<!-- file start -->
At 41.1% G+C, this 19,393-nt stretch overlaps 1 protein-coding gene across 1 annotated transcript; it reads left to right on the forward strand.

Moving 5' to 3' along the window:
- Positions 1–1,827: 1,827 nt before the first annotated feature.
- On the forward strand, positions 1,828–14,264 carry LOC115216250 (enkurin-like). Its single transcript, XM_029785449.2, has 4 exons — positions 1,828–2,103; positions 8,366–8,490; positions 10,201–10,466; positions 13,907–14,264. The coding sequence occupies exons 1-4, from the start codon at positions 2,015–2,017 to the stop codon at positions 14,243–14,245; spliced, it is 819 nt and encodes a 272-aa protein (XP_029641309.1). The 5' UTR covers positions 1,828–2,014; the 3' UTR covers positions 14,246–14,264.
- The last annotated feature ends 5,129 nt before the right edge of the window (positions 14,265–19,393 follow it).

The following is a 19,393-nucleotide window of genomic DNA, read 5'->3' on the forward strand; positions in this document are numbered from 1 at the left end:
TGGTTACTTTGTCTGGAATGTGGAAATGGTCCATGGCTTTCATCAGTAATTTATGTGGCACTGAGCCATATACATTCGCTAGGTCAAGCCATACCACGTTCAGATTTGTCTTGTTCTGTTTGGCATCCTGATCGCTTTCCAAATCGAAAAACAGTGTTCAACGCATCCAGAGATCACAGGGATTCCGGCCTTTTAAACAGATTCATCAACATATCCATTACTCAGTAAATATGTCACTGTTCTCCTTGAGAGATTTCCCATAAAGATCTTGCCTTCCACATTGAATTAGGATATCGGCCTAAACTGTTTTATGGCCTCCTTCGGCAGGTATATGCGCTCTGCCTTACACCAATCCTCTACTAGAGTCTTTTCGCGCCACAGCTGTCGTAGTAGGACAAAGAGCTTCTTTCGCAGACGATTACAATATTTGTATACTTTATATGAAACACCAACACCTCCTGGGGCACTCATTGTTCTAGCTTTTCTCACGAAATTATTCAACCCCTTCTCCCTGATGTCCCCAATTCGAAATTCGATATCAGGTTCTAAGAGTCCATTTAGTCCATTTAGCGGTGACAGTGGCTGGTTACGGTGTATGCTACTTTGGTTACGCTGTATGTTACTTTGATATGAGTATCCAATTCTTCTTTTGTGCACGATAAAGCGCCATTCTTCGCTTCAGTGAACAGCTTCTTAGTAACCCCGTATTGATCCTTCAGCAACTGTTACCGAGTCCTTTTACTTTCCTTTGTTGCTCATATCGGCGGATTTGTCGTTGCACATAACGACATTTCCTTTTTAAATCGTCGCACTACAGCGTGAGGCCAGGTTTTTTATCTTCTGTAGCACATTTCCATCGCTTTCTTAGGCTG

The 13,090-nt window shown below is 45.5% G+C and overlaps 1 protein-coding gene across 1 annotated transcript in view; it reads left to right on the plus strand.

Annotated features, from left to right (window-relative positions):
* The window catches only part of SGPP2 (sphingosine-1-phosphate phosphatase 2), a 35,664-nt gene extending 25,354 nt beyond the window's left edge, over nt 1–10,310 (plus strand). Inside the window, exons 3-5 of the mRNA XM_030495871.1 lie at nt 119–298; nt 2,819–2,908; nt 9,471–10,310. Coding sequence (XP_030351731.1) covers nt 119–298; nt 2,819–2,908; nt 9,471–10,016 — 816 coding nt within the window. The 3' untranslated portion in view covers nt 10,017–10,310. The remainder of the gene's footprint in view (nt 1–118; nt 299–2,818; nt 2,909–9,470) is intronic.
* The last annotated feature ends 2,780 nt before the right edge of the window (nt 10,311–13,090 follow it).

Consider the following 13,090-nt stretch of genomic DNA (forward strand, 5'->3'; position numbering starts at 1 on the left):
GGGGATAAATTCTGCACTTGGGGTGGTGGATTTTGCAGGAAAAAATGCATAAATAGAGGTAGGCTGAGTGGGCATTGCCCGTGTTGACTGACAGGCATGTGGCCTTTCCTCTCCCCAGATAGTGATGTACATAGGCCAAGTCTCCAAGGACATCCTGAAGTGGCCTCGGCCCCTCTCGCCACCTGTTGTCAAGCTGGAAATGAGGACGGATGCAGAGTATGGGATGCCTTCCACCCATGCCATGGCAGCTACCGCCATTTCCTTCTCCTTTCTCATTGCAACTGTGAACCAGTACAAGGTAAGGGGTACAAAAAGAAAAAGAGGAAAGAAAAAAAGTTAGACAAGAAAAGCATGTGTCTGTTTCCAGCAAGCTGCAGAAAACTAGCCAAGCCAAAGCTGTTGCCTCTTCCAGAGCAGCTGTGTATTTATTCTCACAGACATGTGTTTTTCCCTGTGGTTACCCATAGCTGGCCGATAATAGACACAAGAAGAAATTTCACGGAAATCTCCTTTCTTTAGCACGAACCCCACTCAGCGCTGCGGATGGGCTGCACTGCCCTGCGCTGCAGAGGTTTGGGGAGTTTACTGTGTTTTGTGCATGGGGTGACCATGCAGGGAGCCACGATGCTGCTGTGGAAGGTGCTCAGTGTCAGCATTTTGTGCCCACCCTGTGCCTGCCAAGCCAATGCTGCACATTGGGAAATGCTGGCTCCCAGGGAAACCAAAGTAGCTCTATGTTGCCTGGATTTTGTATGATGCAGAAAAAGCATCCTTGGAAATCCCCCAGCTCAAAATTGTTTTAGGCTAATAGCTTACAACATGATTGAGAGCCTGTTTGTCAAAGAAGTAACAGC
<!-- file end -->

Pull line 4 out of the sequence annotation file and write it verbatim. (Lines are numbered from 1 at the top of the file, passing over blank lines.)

- On the forward strand, positions 1,828–14,264 carry LOC115216250 (enkurin-like). Its single transcript, XM_029785449.2, has 4 exons — positions 1,828–2,103; positions 8,366–8,490; positions 10,201–10,466; positions 13,907–14,264. The coding sequence occupies exons 1-4, from the start codon at positions 2,015–2,017 to the stop codon at positions 14,243–14,245; spliced, it is 819 nt and encodes a 272-aa protein (XP_029641309.1). The 5' UTR covers positions 1,828–2,014; the 3' UTR covers positions 14,246–14,264.